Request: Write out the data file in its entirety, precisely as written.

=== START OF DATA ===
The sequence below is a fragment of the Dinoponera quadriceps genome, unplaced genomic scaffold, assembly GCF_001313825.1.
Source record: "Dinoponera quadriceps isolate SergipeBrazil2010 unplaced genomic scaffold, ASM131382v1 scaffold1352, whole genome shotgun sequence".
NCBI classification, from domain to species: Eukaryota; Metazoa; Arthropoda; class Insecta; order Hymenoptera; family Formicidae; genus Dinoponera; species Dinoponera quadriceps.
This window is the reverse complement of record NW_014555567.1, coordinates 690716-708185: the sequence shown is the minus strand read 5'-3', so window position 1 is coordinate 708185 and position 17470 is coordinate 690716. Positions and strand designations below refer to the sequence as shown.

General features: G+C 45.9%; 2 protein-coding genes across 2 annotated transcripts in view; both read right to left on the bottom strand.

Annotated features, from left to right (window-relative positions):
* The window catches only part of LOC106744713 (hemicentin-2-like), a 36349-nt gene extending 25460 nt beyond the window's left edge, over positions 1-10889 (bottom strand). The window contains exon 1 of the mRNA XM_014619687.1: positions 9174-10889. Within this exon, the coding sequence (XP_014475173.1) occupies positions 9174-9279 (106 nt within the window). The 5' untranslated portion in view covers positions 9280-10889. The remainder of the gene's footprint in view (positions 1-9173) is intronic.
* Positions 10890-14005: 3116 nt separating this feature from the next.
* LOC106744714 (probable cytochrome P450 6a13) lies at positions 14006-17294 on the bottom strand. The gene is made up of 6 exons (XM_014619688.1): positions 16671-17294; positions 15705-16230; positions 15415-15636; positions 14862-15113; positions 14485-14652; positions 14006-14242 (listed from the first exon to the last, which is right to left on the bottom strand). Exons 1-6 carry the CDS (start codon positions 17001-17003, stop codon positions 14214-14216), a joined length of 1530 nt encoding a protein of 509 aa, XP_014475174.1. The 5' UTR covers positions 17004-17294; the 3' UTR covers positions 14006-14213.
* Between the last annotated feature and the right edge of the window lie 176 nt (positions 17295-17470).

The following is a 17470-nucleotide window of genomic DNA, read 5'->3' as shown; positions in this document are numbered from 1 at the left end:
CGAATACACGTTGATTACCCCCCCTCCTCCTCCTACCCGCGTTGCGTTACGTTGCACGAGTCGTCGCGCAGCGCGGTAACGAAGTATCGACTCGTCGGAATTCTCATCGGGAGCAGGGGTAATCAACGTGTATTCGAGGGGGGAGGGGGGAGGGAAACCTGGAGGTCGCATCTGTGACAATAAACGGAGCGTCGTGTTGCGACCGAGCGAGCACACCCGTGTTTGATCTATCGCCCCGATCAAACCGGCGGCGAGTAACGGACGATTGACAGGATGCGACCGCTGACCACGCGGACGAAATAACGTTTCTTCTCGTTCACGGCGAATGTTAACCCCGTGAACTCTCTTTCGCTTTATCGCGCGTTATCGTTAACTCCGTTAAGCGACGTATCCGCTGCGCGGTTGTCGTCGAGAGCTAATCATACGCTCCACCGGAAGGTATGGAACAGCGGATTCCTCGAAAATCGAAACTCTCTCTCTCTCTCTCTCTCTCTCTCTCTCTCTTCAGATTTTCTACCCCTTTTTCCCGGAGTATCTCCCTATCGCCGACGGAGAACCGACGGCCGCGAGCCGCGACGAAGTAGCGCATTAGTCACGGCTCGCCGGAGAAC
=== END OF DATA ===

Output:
The sequence below is a fragment of the Dinoponera quadriceps genome, unplaced genomic scaffold, assembly GCF_001313825.1.
Source record: "Dinoponera quadriceps isolate SergipeBrazil2010 unplaced genomic scaffold, ASM131382v1 scaffold1352, whole genome shotgun sequence".
NCBI classification, from domain to species: Eukaryota; Metazoa; Arthropoda; class Insecta; order Hymenoptera; family Formicidae; genus Dinoponera; species Dinoponera quadriceps.
This window is the reverse complement of record NW_014555567.1, coordinates 690716-708185: the sequence shown is the minus strand read 5'-3', so window position 1 is coordinate 708185 and position 17470 is coordinate 690716. Positions and strand designations below refer to the sequence as shown.

General features: G+C 45.9%; 2 protein-coding genes across 2 annotated transcripts in view; both read right to left on the bottom strand.

Annotated features, from left to right (window-relative positions):
* The window catches only part of LOC106744713 (hemicentin-2-like), a 36349-nt gene extending 25460 nt beyond the window's left edge, over positions 1-10889 (bottom strand). The window contains exon 1 of the mRNA XM_014619687.1: positions 9174-10889. Within this exon, the coding sequence (XP_014475173.1) occupies positions 9174-9279 (106 nt within the window). The 5' untranslated portion in view covers positions 9280-10889. The remainder of the gene's footprint in view (positions 1-9173) is intronic.
* Positions 10890-14005: 3116 nt separating this feature from the next.
* LOC106744714 (probable cytochrome P450 6a13) lies at positions 14006-17294 on the bottom strand. The gene is made up of 6 exons (XM_014619688.1): positions 16671-17294; positions 15705-16230; positions 15415-15636; positions 14862-15113; positions 14485-14652; positions 14006-14242 (listed from the first exon to the last, which is right to left on the bottom strand). Exons 1-6 carry the CDS (start codon positions 17001-17003, stop codon positions 14214-14216), a joined length of 1530 nt encoding a protein of 509 aa, XP_014475174.1. The 5' UTR covers positions 17004-17294; the 3' UTR covers positions 14006-14213.
* Between the last annotated feature and the right edge of the window lie 176 nt (positions 17295-17470).

The following is a 17470-nucleotide window of genomic DNA, read 5'->3' as shown; positions in this document are numbered from 1 at the left end:
CGAATACACGTTGATTACCCCCCCTCCTCCTCCTACCCGCGTTGCGTTACGTTGCACGAGTCGTCGCGCAGCGCGGTAACGAAGTATCGACTCGTCGGAATTCTCATCGGGAGCAGGGGTAATCAACGTGTATTCGAGGGGGGAGGGGGGAGGGAAACCTGGAGGTCGCATCTGTGACAATAAACGGAGCGTCGTGTTGCGACCGAGCGAGCACACCCGTGTTTGATCTATCGCCCCGATCAAACCGGCGGCGAGTAACGGACGATTGACAGGATGCGACCGCTGACCACGCGGACGAAATAACGTTTCTTCTCGTTCACGGCGAATGTTAACCCCGTGAACTCTCTTTCGCTTTATCGCGCGTTATCGTTAACTCCGTTAAGCGACGTATCCGCTGCGCGGTTGTCGTCGAGAGCTAATCATACGCTCCACCGGAAGGTATGGAACAGCGGATTCCTCGAAAATCGAAACTCTCTCTCTCTCTCTCTCTCTCTCTCTCTCTCTTCAGATTTTCTACCCCTTTTTCCCGGAGTATCTCCCTATCGCCGACGGAGAACCGACGGCCGCGAGCCGCGACGAAGTAGCGCATTAGTCACGGCTCGCCGGAGAAC